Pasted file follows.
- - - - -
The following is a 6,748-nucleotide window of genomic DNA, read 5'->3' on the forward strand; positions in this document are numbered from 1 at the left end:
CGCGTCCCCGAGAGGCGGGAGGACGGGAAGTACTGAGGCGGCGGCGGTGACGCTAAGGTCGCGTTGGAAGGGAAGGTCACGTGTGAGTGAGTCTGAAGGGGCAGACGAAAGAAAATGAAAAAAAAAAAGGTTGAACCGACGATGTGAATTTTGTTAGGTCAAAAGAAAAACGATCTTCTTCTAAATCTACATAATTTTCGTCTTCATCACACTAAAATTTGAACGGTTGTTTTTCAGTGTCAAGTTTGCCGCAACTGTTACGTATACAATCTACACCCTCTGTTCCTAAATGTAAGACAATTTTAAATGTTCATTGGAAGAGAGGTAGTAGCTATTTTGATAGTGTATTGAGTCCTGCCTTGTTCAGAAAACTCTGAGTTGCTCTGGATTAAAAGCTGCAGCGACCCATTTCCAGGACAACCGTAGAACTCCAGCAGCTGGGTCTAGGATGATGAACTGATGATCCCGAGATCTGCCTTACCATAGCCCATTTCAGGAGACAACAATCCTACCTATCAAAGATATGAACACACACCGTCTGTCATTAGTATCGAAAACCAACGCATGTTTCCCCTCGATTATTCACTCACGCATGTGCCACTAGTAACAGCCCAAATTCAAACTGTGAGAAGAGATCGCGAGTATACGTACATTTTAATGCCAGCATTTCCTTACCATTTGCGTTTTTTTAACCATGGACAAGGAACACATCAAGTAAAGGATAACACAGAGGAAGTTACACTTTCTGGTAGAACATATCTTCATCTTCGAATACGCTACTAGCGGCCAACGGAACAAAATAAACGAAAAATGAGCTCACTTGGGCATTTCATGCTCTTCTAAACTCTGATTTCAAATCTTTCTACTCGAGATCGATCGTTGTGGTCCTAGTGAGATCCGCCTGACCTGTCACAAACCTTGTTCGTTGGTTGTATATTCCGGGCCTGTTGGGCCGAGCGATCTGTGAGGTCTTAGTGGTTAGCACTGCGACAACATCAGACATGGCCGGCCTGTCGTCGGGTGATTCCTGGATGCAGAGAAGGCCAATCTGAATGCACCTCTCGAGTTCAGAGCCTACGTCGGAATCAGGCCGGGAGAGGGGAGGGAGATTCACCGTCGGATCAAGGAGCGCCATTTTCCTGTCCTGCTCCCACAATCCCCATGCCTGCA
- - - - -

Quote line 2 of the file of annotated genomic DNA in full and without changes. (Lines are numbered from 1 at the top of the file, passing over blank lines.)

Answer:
CGCGTCCCCGAGAGGCGGGAGGACGGGAAGTACTGAGGCGGCGGCGGTGACGCTAAGGTCGCGTTGGAAGGGAAGGTCACGTGTGAGTGAGTCTGAAGGGGCAGACGAAAGAAAATGAAAAAAAAAAAGGTTGAACCGACGATGTGAATTTTGTTAGGTCAAAAGAAAAACGATCTTCTTCTAAATCTACATAATTTTCGTCTTCATCACACTAAAATTTGAACGGTTGTTTTTCAGTGTCAAGTTTGCCGCAACTGTTACGTATACAATCTACACCCTCTGTTCCTAAATGTAAGACAATTTTAAATGTTCATTGGAAGAGAGGTAGTAGCTATTTTGATAGTGTATTGAGTCCTGCCTTGTTCAGAAAACTCTGAGTTGCTCTGGATTAAAAGCTGCAGCGACCCATTTCCAGGACAACCGTAGAACTCCAGCAGCTGGGTCTAGGATGATGAACTGATGATCCCGAGATCTGCCTTACCATAGCCCATTTCAGGAGACAACAATCCTACCTATCAAAGATATGAACACACACCGTCTGTCATTAGTATCGAAAACCAACGCATGTTTCCCCTCGATTATTCACTCACGCATGTGCCACTAGTAACAGCCCAAATTCAAACTGTGAGAAGAGATCGCGAGTATACGTACATTTTAATGCCAGCATTTCCTTACCATTTGCGTTTTTTTAACCATGGACAAGGAACACATCAAGTAAAGGATAACACAGAGGAAGTTACACTTTCTGGTAGAACATATCTTCATCTTCGAATACGCTACTAGCGGCCAACGGAACAAAATAAACGAAAAATGAGCTCACTTGGGCATTTCATGCTCTTCTAAACTCTGATTTCAAATCTTTCTACTCGAGATCGATCGTTGTGGTCCTAGTGAGATCCGCCTGACCTGTCACAAACCTTGTTCGTTGGTTGTATATTCCGGGCCTGTTGGGCCGAGCGATCTGTGAGGTCTTAGTGGTTAGCACTGCGACAACATCAGACATGGCCGGCCTGTCGTCGGGTGATTCCTGGATGCAGAGAAGGCCAATCTGAATGCACCTCTCGAGTTCAGAGCCTACGTCGGAATCAGGCCGGGAGAGGGGAGGGAGATTCACCGTCGGATCAAGGAGCGCCATTTTCCTGTCCTGCTCCCACAATCCCCATGCCTGCA